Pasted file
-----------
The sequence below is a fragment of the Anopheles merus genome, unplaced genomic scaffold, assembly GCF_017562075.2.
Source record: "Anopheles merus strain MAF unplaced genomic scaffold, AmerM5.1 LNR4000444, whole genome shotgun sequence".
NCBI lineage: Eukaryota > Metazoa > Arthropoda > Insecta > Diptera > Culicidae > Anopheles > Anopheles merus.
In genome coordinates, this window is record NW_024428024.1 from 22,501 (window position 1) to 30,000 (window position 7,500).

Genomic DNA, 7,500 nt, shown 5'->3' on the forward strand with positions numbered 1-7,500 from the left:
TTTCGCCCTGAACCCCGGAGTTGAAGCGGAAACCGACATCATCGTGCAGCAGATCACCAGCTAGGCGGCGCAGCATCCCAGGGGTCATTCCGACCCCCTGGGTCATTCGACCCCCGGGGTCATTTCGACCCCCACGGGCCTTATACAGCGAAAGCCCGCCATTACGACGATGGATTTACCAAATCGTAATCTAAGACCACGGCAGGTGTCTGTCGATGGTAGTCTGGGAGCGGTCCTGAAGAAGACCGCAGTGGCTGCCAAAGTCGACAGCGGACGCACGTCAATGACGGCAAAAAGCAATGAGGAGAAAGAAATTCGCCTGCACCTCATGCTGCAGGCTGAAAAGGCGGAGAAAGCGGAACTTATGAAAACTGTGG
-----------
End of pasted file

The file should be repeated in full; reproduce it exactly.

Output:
The sequence below is a fragment of the Anopheles merus genome, unplaced genomic scaffold, assembly GCF_017562075.2.
Source record: "Anopheles merus strain MAF unplaced genomic scaffold, AmerM5.1 LNR4000444, whole genome shotgun sequence".
NCBI lineage: Eukaryota > Metazoa > Arthropoda > Insecta > Diptera > Culicidae > Anopheles > Anopheles merus.
In genome coordinates, this window is record NW_024428024.1 from 22,501 (window position 1) to 30,000 (window position 7,500).

Genomic DNA, 7,500 nt, shown 5'->3' on the forward strand with positions numbered 1-7,500 from the left:
TTTCGCCCTGAACCCCGGAGTTGAAGCGGAAACCGACATCATCGTGCAGCAGATCACCAGCTAGGCGGCGCAGCATCCCAGGGGTCATTCCGACCCCCTGGGTCATTCGACCCCCGGGGTCATTTCGACCCCCACGGGCCTTATACAGCGAAAGCCCGCCATTACGACGATGGATTTACCAAATCGTAATCTAAGACCACGGCAGGTGTCTGTCGATGGTAGTCTGGGAGCGGTCCTGAAGAAGACCGCAGTGGCTGCCAAAGTCGACAGCGGACGCACGTCAATGACGGCAAAAAGCAATGAGGAGAAAGAAATTCGCCTGCACCTCATGCTGCAGGCTGAAAAGGCGGAGAAAGCGGAACTTATGAAAACTGTGG